In the world of microscopes, we often think of everything as infinitely small, and that is why we need a microscope to begin with. If a scope can’t let you see the hairs on a flea’s legs what is the point? Well, we are here to help you learn about what are some of the useful applications of a dissecting microscopes.
What is a dissecting microscope?
Dissecting microscopes are also known as stereo microscopes, and are thus named because of the vertical action of the arm that adjusts height to allow the viewing and examination of the full size three-dimensional objects like rocks, full size animals, or jewelry.
Unlike the microscopes that can help you observe individual protozoa scrambling around a slide, the dissecting microscopes have a magnification range of between 2 and 70 times. This means what you will look at will appear to be 2 to 70 times larger than it actually is. While this may seem limited when compared with the 1000 times magnification power of compound microscopes, the lower magnification offers a much larger field of view for working with your subject.
The light source of the dissecting microscope also comes from above, rather than below, and often built using flexible or telescoping materials that allow you to place the light exactly where you need the best illumination.
The objective and eyepiece lenses on a dissecting microscope are fixed, and placed at a greater distance from the stage of the scope where your subject rests. This extra space allows you to bring tools to use while using the microscope.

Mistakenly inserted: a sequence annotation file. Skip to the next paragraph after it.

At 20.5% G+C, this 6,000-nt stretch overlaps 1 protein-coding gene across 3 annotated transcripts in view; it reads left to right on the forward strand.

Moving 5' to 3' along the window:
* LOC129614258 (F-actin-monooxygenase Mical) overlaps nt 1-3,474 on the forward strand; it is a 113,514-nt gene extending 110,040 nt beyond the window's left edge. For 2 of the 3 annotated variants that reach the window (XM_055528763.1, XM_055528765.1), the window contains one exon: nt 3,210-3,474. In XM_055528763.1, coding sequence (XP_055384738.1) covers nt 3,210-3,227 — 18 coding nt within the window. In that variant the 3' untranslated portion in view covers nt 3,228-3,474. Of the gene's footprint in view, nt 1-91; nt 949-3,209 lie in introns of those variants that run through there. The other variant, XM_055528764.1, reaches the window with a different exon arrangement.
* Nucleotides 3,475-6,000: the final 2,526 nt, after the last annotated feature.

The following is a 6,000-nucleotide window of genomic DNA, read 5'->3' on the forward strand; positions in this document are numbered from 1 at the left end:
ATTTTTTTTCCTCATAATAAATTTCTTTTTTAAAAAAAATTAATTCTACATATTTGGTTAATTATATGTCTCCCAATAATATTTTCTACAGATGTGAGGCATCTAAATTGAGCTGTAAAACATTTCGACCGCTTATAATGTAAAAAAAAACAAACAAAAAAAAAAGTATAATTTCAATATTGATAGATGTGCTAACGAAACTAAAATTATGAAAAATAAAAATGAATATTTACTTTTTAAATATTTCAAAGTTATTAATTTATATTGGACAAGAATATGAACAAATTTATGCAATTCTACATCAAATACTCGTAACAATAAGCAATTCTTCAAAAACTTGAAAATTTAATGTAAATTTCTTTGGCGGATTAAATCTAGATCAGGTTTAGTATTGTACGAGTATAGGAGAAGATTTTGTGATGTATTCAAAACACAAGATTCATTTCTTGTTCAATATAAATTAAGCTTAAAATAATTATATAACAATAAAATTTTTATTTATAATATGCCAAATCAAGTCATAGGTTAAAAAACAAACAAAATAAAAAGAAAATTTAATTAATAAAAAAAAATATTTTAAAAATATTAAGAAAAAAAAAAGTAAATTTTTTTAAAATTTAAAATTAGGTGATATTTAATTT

What Are Some Useful Applications of a Dissecting Microscope?
The useful applications of the dissecting microscopes are as wide and different from the compound microscopes as their features.
Biology is the study of life, and often times biologists have to get their hands dirty in order to understand how things work. The dissecting microscope gives scientists the amount of space they need to bring precision dissection tools to their work. With a good dissecting microscope, long gone are the days of sloppy cuts from your traditional high school class.
The precision made available by the microscope will let you see in clearer detail, and identify parts of you subject that you could not see otherwise.
Geologists make frequent use of dissecting microscopes as they study samples of rock formations. While it may seem silly to look at a rock under a microscope, the striations and individual elements that compose a rock sample are not visible to the naked eye. By using a microscope, geologists can access these unseen clues that tell the story of the Earth and can’t help to understand the health of the crust, and possibly prevent disasters.
Like biology, doctors and researchers use dissecting microscopes to make advances in they way injuries and diseases are treated. With the power and space afforded by these microscopes doctors are able to perform complex surgeries, and researchers are able to examine the effects of treatments on human tissues.
Computers and Engineering
One of the fastest growing and most important fields that use dissecting microscopes is in engineering and computers. As technology advances, the circuit boards, motors, and power supplies grow every smaller. In these capacities, the dissecting microscopes are pivotal to make sure that the soldering and construction are precise and exact. In an arena where a single millimeter can be the difference between function and failure, a quality compound microscope can be the tools that yields success.
Well, we all like those shiny pieces of bling that adorn our ears, wrists, and fingers. The best jewelers use dissecting microscopes to make exact molds and cuts for perfect jewelry that is forged strong enough to last a lifetime.